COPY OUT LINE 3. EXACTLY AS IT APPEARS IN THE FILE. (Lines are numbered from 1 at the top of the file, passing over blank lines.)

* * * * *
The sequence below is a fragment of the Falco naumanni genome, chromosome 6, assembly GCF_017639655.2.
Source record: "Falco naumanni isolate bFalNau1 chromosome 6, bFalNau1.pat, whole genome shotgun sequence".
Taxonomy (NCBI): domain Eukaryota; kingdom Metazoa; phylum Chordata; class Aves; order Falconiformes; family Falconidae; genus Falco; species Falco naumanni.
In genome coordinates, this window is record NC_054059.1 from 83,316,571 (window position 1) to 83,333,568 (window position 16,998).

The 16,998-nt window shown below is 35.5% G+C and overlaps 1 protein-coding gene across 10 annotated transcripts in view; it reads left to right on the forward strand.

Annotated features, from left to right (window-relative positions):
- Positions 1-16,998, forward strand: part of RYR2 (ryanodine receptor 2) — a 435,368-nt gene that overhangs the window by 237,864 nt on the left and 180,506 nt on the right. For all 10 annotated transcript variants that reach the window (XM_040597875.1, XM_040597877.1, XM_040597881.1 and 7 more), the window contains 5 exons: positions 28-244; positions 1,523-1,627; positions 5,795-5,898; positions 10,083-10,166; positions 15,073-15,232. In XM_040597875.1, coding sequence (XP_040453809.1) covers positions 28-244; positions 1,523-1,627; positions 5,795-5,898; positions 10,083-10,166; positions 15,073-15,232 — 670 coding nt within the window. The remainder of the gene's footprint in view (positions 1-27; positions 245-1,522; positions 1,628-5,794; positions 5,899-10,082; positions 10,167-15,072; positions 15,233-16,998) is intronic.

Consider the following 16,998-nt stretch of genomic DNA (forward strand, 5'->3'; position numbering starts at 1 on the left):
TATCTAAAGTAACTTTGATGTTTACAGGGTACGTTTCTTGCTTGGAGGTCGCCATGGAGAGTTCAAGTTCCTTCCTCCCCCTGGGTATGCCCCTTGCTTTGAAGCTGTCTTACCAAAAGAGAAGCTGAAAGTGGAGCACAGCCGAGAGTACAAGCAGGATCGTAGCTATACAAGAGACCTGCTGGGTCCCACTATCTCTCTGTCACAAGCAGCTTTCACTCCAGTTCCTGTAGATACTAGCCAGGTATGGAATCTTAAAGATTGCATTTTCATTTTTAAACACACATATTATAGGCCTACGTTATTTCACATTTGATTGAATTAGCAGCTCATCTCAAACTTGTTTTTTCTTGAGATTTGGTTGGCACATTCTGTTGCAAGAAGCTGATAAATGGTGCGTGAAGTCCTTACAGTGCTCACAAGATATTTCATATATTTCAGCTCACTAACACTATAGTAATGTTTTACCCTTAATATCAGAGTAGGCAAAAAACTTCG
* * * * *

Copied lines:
Taxonomy (NCBI): domain Eukaryota; kingdom Metazoa; phylum Chordata; class Aves; order Falconiformes; family Falconidae; genus Falco; species Falco naumanni.